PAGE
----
I’m writing this mere hours after watching the long-awaited (well for me) Gilmore Girls revival on Netflix. Almost 9 years after I sat on my parents couch watching the finale of my beloved series I got to sit on my own couch and see what’s happened in Stars Hollow since. But, before I got to sit on my couch and ignore the world I had to join the real world, and go through my day avoiding the minefield of potential spoilers. Getting spoiled about the world of Gilmore Girls may not be everyone’s worst nightmare, but it feeds in to this “spoiler culture” that we are living in right now. Twitter, Facebook, Instagram, and any other news source on the web are all filled with articles about your favourite show. With streaming sites like Netflix dropping every episode at once, and the world of television changing, it means that everyone has access to all of this content at the same time. However, it also means that it’s impossible to know when everyone has finished watching all of “The Crown” or “Narcos” and as such, when to start blabbing all over social media about it.
Leavitt and Christenfeld’s 2011 short report entitled “Story Spoilers Don’t Spoil Stories” examines whether spoilers will diminish your enjoyment of stories (in their study, short stories in particular). Spoiler: They find that they do not. In this study they recruited 819 participants to read three different types of short stories: ironic-twist, mystery, and evocative literary stories. Those that were “spoiled” included either a paragraph before the story began, explaining the “twist”, or it was included and written into the start of the story. Leavitt and Christenfeld (2011) found that participants preferred the spoiled stories to the non-spoiled stories overall, regardless of the type or how the spoiler was incorporated into the text. While it is evident in the figure below that the spoiled version of a story was significantly preferred, the non-spoiled versions were still enjoyed.
To a certain extent I can understand this. I love watching movies about real people and real events because it saves me from getting too emotionally invested or anxious about the plot i’m watching. Knowing that Tom Hanks would not die in Apollo 13 because, well, he doesn’t die, made me enjoy the movie in a much different light than another movie about a problematic spaceship. I’m also particularly bad for getting overly invested into characters while watching shows and movies so I will occasionally read synopses of later episodes, effectively spoiling myself when things get too stressful. And let’s not forget about all of those “last page first” readers, who flip to the last page to see what happens before they’ve finished the book. While I vehemently oppose this practice I also understand it. Being in the dark is scary and sometimes it makes you feel comforted to go through a project knowing that the main character makes it out alive.
So does that mean that we should forgo this spoiler-phobic culture and embrace the spoilers, learning all we can about a movie, book, or show even before we start? A blog (Brain Knows Better) written by Dr. Ali Mattu comments on this paper by Leavitt and Christenfeld (2011) and comments in particular about how emotional investment is a critical factor in someones’ enjoyment of media and how spoilers for a certain movie may be worse than others. When you are invested in something and following a story, suddenly receiving a spoiler has the ability to remove you from that world. It throws you into the real world and makes you remember that what you are consuming is fiction. Receiving a spoiler before you start reading or watching something, before you have even entered that world is completely different from being spoiled halfway through Game of Thrones.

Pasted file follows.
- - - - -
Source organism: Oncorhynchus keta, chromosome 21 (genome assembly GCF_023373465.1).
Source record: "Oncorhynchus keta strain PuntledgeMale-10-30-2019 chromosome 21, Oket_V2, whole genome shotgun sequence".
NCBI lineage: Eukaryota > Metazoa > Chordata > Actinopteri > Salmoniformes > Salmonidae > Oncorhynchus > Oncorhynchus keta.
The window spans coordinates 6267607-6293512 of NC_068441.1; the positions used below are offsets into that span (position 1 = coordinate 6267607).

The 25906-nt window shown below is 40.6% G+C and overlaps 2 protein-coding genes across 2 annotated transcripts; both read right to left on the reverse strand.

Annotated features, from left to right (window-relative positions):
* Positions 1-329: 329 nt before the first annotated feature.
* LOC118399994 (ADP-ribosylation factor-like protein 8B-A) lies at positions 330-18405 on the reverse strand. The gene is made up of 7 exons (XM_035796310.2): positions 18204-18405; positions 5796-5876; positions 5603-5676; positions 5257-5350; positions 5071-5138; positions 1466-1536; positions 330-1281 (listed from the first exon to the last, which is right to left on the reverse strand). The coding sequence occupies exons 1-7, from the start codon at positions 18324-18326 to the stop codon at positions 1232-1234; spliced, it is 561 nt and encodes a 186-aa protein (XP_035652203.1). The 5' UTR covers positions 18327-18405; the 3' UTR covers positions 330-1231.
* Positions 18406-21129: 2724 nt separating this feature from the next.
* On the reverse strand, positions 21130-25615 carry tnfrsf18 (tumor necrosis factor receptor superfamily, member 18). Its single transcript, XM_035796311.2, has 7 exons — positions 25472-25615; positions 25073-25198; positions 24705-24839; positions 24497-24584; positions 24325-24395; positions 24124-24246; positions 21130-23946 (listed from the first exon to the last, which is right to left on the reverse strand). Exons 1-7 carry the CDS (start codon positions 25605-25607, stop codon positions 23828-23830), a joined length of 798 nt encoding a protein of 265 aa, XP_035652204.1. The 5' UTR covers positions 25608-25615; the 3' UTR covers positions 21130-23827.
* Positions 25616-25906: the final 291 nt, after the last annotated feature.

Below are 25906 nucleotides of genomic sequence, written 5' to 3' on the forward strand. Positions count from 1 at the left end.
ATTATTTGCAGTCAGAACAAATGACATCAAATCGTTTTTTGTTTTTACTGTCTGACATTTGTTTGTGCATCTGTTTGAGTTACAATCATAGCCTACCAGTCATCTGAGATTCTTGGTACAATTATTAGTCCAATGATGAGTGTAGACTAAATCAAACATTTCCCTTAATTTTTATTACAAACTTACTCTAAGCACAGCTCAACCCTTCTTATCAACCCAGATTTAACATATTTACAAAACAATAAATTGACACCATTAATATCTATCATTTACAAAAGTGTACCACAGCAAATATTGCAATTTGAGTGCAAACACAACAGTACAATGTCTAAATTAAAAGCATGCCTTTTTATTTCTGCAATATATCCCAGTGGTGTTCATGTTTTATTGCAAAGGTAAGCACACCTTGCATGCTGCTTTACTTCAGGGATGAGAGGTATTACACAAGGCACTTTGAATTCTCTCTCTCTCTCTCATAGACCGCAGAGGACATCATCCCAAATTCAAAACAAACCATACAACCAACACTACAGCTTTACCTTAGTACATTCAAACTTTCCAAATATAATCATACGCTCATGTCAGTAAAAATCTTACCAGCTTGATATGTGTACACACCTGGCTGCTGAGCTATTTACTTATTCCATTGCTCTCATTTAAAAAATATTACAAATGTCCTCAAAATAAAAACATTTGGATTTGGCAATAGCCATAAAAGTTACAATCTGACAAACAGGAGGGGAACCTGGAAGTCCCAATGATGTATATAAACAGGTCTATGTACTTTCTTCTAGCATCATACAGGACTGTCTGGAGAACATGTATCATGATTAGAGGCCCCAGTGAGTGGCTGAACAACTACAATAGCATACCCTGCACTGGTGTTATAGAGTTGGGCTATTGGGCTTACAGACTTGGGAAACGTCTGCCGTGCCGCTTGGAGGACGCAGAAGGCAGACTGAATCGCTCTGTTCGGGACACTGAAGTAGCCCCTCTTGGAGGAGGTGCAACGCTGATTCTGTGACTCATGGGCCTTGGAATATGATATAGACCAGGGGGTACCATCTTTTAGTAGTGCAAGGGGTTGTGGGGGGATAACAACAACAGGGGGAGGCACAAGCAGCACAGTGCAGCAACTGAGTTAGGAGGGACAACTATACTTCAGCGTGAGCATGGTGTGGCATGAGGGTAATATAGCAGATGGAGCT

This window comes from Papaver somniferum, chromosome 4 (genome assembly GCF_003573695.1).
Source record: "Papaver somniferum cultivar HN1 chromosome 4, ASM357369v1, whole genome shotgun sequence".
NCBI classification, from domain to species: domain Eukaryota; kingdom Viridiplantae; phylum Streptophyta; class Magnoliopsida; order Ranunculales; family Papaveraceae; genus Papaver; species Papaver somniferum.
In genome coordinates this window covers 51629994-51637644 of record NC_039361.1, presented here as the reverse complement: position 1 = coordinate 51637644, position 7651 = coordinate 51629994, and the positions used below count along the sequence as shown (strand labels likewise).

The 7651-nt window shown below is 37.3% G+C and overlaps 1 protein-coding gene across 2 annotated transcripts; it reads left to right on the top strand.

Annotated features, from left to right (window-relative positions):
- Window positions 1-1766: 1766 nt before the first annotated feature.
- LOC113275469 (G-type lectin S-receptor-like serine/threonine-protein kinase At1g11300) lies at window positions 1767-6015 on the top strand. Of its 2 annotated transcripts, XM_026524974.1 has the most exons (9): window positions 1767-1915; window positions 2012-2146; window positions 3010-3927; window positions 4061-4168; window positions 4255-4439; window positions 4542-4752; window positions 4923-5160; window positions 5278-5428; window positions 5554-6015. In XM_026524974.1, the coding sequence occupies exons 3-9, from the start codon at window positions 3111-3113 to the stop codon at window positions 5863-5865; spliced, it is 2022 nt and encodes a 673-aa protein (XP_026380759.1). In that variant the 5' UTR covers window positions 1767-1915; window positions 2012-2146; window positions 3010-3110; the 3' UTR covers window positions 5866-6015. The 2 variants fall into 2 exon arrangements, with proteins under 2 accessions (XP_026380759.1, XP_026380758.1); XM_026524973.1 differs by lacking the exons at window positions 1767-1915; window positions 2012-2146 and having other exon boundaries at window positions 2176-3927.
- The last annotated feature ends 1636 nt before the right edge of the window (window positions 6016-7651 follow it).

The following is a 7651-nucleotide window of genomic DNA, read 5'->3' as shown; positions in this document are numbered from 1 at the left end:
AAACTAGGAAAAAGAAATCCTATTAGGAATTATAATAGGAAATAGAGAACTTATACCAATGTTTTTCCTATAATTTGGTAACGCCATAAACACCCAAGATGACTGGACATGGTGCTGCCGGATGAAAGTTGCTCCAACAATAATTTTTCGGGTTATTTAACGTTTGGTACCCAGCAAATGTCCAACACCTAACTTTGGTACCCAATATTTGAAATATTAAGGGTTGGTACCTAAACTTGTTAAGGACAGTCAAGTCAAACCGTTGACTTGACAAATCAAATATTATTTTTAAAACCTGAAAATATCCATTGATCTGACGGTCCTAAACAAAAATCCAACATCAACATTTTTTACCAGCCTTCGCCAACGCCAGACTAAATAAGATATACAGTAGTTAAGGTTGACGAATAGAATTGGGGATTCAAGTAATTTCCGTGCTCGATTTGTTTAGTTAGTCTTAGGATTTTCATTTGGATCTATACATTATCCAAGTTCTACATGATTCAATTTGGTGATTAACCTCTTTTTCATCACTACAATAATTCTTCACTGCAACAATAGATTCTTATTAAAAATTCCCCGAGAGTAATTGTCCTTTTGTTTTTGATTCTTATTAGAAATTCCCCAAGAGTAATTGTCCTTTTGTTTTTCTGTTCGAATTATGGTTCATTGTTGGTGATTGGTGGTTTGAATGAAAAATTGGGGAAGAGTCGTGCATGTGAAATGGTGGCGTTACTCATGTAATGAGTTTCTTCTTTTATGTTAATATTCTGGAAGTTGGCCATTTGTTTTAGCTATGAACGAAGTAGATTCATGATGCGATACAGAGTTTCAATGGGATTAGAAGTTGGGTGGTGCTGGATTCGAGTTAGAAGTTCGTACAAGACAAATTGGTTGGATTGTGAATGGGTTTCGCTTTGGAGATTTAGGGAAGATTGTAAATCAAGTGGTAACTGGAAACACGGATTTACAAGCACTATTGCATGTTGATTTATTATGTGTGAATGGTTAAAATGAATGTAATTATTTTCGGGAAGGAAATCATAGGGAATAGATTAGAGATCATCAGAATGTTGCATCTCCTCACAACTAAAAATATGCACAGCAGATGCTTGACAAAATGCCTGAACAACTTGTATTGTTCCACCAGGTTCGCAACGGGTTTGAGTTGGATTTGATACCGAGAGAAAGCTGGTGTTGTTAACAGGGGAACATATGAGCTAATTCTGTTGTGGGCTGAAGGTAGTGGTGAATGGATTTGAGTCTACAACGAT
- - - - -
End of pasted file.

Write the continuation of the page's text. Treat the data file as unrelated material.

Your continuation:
[SPOILERS FOR GAME OF THRONES]. A perfect example of this disparity, something a study would have a hard time finding participants for, is my experience with Game of Thrones. Before I started watching the show a newspaper article spoiled the Ned Stark decapitation [Sorry! I warned you!] for me. I started watching shortly thereafter and this spoiler ended up giving me a whole different view of the first season. I could see things coming that you wouldn’t otherwise if you assumed that the noble Ned Stark would get out of all this trouble he seemed to be finding himself in. I think, in a way, this spoiler may have benefitted my watching experience. 3 seasons later, while I was reading the books and trying to avoid spoilers for the books and show at the same time, a Google Search of “How does Rob Lowe look so young?” turned dark, autocorrecting to “How does Robb Stark die?”. Unlike my first spoiler this one completely marred my experience of reading that part in the book and then watching it in the show. It was not only expected but I was annoyed by the whole thing, watching all the poor decisions being made, knowing what would happen. [END OF SPOILERS FOR GAME OF THRONES]
All in all I think there is definitely something to be said about spoilers not “ruining” stories, but I don’t think they help the story be enjoyed in all cases either. Unravelling that key plot point just before the movie does not mean you should get up and leave but if you can keep the secret you might just form a stronger connection to whatever it is you’re passionate about, even if it’s just finding out the final four words of Gilmore Girls.
So good luck in this spoiler-heavy world and may Google autocorrect always be your friend.
References: Leavitt, Jonathan D., and Nicholas JS Christenfeld. “Story spoilers don’t spoil stories.” Psychological science 22.9 (2011): 1152-1154.